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Thursday, March 14, 2013

Human Frailty: Why We Can’t Stay Awake in Church



(c) 2013 by Tom King

This morning I ran across one of those Facebook posts designed to make you feel bad about yourself.  The post criticized folk who nod off during church services.  If you can stay awake for a three hour movie, you should be able to respect God enough to stay awake for a couple of hours in church. 

Well, I just want everyone to know I can fall smooth off to sleep in any movie you care to put up on the screen.  ZZZZZZZZZZZZZZ right off into the popcorn while nubile scantily clad starlets set off explosions to the right and left (not that I watch such things mind you) and despite the fact that the theater, in order to keep the projection room cool sets the thermostat on “Arctic”.  And I do nod off in church more often than in theaters, but there’s is a perfectly good reason for that.  I go to church more often than I go to theaters.

Of course, people fall asleep in church, but it’s not about respect for God.  It’s not that we would rather worship celebrities than God.  It’s about temperature, timing and sound.  


  • In theaters, they turn the AC on high to keep the projectors coo.  It gets so frigid in there you have to stay awake to keep from freezing to death. In churches, on the other hand they keep the AC low and the temperature higher to save money on the utility bill.
  • There is also the occasional explosion and with Dolby sound they are fast becoming more and more realistic. In churches, if anyone makes a startling noise he or she is quickly shushed lest they wake their fellow members of the congregation.
  •  Add to that, it's not only warm,  but it’s quiet.  To make matter worse, you have this guy with a deep baritone voice with this Walter Cronkite face and conservative suit standing up front speaking in gentle soothing tones after you just had a big breakfast.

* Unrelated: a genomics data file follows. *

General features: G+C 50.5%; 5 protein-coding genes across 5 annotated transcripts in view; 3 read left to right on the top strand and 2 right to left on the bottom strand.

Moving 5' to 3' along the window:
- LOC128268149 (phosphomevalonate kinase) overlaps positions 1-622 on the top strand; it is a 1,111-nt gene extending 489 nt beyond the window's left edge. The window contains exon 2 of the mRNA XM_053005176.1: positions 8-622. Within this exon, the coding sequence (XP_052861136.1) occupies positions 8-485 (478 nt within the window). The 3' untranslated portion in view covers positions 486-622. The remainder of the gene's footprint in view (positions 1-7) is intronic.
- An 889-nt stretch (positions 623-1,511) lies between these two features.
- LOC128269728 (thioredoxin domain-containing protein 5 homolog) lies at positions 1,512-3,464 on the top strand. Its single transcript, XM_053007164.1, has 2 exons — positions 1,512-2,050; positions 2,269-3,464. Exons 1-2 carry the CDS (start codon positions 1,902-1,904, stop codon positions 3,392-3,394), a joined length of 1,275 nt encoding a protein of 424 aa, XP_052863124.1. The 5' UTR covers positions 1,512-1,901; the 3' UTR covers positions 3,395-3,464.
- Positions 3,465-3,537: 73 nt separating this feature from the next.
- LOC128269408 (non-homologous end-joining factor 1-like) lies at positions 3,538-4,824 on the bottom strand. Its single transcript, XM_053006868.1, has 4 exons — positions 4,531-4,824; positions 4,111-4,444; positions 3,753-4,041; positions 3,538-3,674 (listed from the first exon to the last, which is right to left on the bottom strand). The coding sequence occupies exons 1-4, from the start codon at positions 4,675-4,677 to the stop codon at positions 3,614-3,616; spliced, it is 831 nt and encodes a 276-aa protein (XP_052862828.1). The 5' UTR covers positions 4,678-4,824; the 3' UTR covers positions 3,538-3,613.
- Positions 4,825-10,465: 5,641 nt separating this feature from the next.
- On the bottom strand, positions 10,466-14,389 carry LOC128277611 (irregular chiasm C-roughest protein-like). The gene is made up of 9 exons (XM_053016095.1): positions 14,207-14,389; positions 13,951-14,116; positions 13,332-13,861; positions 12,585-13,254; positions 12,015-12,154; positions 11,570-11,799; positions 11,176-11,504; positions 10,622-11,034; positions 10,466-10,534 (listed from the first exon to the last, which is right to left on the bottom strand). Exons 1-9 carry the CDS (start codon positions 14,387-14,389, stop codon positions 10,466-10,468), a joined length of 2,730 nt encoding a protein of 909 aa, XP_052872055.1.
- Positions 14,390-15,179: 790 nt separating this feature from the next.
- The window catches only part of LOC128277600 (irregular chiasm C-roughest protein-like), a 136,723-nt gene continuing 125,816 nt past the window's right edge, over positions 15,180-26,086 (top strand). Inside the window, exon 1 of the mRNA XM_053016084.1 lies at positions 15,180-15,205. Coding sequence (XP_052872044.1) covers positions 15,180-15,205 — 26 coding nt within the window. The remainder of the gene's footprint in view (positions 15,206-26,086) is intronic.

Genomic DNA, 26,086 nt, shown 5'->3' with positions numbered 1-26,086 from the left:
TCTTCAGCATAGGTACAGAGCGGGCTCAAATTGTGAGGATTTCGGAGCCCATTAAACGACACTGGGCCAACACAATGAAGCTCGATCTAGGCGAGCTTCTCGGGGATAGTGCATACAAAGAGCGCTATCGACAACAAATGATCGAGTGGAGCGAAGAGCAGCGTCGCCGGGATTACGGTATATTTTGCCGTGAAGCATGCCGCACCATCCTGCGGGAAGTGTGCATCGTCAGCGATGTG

• AND It’s the end of a hard work week and you’re tired and you had to get up early to get everybody ready for church.  God gave us a Sabbath rest for a reason.  WE NEED IT! 
  • Finally, you have the architecture working against you.  Services are supposed to be conducted in a restful setting.  The architects design church to be quiet, reverent and solemn places.  It’s true, however, that Fundamentalist Protestant church services are harder to stay awake in than the kind of services offered by Catholic and high church protestant denominations like Lutherans and Episcopalians.  These guys salt the service with sudden bursts of congregational participation activities which require standing up and reading off bits of the liturgy, singing or running up to the rail for communion.  This makes it harder to doze off in a mass. But give me a good old Baptist, Adventist or Church of Christ pastor on a warm summer morning after a week of hard work, family duties and business and you might just as well dissolve Ambien in the communion wine.

So, before we jump on the farmer, plumber or contractor for nodding off in church, accusing him of disrespect for God, let’s step back and wonder how God looks at it.  He gave us the Sabbath to give us a day to recoup and recharge.  I suspect he doesn’t mind it too much when the 70 year-old deacon nods off somewhere between the offertory and the benediction. We used to have a head elder back in Louisiana who almost every Sabbath, dozed off and started snoring while sitting on the rostrum behind the pastor.  The church started moving the elders off the rostrum and Elder Mickey continued snoring peacefully after that in his spot at the front right of the church next to the organ. He was a good man. He just worked long hours and he was getting old.

Look at it the way God the Father looks at it.  Remember when your kids used to fall asleep eating supper – dropped his head right down into the plate, face-first.  You didn’t berate him for disrespecting your cooking.  You picked the poor thing up, wiped off the potatoes and peas and tucked him into bed for a nap.  I expect that’s how God views the situation.

Besides, dozing off in church is a useful barometer for an alert pastor. It help him pastor know when he’s reached the end of his sermon.  If a third of the congregation is doing the head bobbing thing, it’s time to wrap it up and break for lunch.  I know pastors who used to write their sermons so that when the head-bobbing reached a certain pitch, he could cut to the end and wrap it up before the deacons began sawing logs in earnest. 

I’m just sayin’


Tom King

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